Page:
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Winter crop competition heating up in South Carolina

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• Most experts contend there will be more wheat in 2012. • This fall two new players, flax and canola will be in the running for fall acreage in South Carolina.

It’s no secret the battle for acreage will be intense in the Southeast in spring of 2012, however, a brisk battle is looming in South Carolina over acreage for this fall.

Wheat production in the Palmetto state was near record level in acreage in 2010-2011. Prices for wheat were excellent and the outlook for the 2011-2012 crop are good.  Most experts contend there will be more wheat in 2012.

Another side benefit of a good wheat crop is a good seed supply, both in quantity and quality for the upcoming planting season.  Add to that an early maturing corn and cotton crop, and you have what seems to be the perfect combination of benefits to encourage growers to plant a big wheat crop this fall.

In 2011 the Palmetto state increased wheat acreage by over 60,000 acres to a little more than 200,000 acres. The high value of the crop influenced many growers to put wheat on some of their best land and to apply needed inputs. Combined with good growing conditions, this new-found interest in wheat is likely to produce a record yield when the final tally is in for the 2010-2011 crop.

This fall two new players, flax and canola will be in the running for fall acreage in South Carolina. Neither crop is exactly a staple in the state. However, both come with some interesting financial and production advantages.

Both flax and canola also come with very well known promoters. Whether growers will stick with wheat or convert 30,000-40,000 of the total acreage, as flax and canola combined want, remains to be seen.

Russell Duncan, who for 27 years was an Extension farm agent, is promoting flax in South Carolina. He is well respected for his knowledge of row crop agriculture in the state. And, he knows how to get the attention of growers.

AgStrong, a Georgia-based company that buys and processes canola for oil will be competing for some of the same acreage. The company recently hired Mike Garland, former executive director of the Georgia Seed Commission as their crop development manager. Well known in South Carolina, Garland can make a strong case for canola.

Along with AgStrong founder and CEO Robert Davis, Garland met with a number of South Carolina growers recently to persuade them to plant canola this fall.

AgriStrong needs more canola to provide stock needed to supply their expanded crushing facility in Bowersville, Ga., which is located within spitting distance of the South Carolina line, near Anderson, S.C. The mountains of North Georgia and the Upstate area of south-central South Carolina aren’t well suited to canola production, so the company is looking to more fertile land to the east — the heart of South Carolina’s wheat country.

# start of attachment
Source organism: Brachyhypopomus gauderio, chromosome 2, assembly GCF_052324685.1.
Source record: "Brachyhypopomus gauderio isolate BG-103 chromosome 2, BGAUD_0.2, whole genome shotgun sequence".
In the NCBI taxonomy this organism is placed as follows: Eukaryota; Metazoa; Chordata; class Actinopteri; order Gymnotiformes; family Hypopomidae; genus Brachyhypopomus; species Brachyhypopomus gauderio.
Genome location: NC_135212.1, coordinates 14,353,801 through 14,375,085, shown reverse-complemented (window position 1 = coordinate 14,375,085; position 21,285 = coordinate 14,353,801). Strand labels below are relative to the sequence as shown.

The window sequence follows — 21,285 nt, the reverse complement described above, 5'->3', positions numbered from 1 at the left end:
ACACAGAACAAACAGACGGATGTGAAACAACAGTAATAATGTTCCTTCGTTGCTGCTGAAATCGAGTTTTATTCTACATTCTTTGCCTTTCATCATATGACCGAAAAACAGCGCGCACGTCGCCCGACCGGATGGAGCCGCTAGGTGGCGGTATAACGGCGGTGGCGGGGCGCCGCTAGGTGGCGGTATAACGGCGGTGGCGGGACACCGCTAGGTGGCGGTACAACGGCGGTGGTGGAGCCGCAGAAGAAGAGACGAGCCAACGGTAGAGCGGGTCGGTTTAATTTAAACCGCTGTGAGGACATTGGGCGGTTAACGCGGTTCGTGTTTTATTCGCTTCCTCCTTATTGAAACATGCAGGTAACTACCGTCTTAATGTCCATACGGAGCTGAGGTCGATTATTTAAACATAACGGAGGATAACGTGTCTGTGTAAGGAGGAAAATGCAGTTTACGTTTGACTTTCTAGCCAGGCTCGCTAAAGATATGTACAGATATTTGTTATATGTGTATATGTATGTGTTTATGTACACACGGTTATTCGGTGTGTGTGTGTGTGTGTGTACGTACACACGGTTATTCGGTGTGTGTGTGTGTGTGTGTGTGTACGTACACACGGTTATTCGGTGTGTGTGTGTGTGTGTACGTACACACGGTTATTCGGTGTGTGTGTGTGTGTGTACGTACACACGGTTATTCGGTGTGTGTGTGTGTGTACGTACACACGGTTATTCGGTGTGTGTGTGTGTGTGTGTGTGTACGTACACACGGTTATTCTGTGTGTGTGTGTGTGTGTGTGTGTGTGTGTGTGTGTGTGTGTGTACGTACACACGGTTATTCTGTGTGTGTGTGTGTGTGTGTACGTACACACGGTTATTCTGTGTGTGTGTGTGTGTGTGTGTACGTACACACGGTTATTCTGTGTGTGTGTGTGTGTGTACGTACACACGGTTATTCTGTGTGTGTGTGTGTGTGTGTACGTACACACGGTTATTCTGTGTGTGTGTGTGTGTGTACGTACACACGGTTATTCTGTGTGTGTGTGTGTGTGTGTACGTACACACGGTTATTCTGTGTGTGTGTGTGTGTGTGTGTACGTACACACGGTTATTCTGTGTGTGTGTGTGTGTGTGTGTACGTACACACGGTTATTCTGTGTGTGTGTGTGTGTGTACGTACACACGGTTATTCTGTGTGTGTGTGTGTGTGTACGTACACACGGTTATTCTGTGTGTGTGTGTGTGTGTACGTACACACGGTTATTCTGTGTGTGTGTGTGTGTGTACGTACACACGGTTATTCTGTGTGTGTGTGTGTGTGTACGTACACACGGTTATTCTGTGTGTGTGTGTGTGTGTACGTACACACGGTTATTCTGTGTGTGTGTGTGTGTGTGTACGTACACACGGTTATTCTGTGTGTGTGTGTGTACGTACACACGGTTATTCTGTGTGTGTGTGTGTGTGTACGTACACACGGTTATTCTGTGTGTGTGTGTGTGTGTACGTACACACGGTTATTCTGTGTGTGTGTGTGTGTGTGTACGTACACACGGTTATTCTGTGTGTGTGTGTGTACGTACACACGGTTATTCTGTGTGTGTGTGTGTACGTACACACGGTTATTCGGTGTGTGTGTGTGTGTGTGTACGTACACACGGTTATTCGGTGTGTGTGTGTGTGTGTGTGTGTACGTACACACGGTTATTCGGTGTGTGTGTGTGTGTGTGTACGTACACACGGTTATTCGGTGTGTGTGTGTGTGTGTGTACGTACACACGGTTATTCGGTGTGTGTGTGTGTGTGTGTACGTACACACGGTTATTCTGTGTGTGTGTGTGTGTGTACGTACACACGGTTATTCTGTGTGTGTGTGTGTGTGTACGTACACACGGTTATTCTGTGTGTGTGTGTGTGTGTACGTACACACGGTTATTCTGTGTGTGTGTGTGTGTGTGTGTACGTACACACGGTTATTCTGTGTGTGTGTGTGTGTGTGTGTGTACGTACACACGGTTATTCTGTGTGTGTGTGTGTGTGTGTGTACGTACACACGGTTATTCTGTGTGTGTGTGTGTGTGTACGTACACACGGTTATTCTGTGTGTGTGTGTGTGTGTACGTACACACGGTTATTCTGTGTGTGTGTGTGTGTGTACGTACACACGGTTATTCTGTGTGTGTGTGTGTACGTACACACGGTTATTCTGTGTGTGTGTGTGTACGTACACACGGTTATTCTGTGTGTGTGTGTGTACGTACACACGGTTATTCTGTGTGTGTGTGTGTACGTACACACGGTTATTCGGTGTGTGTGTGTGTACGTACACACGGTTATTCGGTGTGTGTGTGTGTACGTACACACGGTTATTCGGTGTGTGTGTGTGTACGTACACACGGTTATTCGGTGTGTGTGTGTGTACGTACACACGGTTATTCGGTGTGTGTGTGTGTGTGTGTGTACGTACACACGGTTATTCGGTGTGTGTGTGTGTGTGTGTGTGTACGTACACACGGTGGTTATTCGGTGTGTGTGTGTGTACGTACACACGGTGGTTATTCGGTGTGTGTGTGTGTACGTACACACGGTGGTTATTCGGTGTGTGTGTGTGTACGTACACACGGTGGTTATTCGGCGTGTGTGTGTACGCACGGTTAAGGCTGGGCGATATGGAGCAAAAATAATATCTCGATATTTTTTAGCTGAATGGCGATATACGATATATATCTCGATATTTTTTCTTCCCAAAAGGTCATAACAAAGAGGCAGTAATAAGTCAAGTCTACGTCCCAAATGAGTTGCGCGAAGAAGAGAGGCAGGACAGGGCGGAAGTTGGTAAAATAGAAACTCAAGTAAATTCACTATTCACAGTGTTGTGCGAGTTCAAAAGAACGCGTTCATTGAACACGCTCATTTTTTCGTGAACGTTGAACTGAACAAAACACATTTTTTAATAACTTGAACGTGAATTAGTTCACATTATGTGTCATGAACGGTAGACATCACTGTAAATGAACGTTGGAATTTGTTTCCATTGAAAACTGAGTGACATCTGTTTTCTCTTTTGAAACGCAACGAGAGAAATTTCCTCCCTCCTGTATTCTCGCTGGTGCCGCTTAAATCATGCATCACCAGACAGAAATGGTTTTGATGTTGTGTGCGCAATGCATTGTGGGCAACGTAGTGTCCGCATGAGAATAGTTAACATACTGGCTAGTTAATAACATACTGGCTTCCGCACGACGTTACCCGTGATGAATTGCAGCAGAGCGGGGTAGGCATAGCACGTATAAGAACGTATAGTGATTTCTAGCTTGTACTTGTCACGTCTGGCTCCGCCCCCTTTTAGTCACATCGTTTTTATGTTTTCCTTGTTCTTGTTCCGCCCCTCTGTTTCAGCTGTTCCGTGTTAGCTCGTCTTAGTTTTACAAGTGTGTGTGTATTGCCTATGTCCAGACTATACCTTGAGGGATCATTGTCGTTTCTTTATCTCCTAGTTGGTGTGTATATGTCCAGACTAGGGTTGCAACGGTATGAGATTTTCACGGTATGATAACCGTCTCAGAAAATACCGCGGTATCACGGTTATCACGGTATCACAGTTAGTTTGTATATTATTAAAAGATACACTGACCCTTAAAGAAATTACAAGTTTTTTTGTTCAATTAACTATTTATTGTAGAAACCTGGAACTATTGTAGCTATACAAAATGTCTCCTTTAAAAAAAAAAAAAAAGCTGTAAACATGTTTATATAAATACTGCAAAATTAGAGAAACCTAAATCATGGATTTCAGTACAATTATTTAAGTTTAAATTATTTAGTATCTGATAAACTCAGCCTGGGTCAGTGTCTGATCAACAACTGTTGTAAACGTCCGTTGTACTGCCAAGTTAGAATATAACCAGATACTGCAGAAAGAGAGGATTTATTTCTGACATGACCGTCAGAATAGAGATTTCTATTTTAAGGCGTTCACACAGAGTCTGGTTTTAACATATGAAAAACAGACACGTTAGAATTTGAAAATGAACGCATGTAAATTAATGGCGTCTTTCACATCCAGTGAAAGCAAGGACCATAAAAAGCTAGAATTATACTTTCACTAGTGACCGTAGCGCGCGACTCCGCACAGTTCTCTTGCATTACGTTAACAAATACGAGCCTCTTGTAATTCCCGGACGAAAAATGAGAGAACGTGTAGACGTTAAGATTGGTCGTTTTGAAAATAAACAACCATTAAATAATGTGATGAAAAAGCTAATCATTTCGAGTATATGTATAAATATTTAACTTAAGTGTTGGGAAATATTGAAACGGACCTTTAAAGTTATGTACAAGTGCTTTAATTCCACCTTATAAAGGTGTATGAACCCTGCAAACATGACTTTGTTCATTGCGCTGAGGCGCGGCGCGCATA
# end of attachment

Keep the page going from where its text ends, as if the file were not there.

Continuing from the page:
Though far, far from a science-based survey, the farmers I’ve talked with about growing flax or canola don’t seem too receptive. Their reactions to the question of whether they were planting flax or canola this fall ranged from no to I’ll listen to what they have to say.

Both crops come with some benefits. Flax has few natural pest enemies, doesn’t serve as a winter host for any of the major pests that plague spring row crop production and is relatively easy to grow.

Canola is a rapeseed crop and offers good rotation opportunities for corn, even cotton or peanuts. It’s typically planted in the Southeast in mid-October — maybe a little earlier in South Carolina and is early enough maturing to allow for spring harvest in time for cotton or even peanuts to be planted in May.

The obvious rotation for canola would be corn, canola, cotton; but it does offer growers some interesting flexibility in cropping choices.

Flax is essentially a hay crop. Generally, it requires little time and care to grow. But, it will take plenty of time and care to harvest. Most South Carolina farmers are not going to have the type mowers needed to harvest and process flax.

Both crops come with some hard problems for most South Carolina farmers to handle. Neither works very well on no-till land. Right now, flax is not recommended on minimum-tilled land and canola leaves some difficult to manage stalks that can leave some very unwanted crop-turned-weed problems for growers to deal with in the spring.

But, there is the money.  Davis says canola can be grown in a 3-4 year rotation, so winter wheat continues to be the primary winter crop for most of their contracting farmers. Current contract prices are approximately $11.90 per bushel (50 pounds per bushel). He contends canola yields in South Carolina and Georgia, using their varieties, have been 50 to 70 bushels per acre.

Duncan says the company he is promoting will pay a grower for seed and fiber. If a grower can produce 15 bushels of seed and 2.5 tons of fiber per acre, he should make close to $200 per acre above out of pocket costs.

Obviously, if a grower devotes better land to flax and manages it more carefully, he can produce three tons per acre and 20 bushels of seed per acre, the profit above his out-of-pocket costs may be closer to $300 per acre, Duncan adds.

It’s great to have options and both the fall and spring of 2011-2012 will provide some interesting options for South Carolina growers.

rroberson@farmpress.com

 

 

 

 

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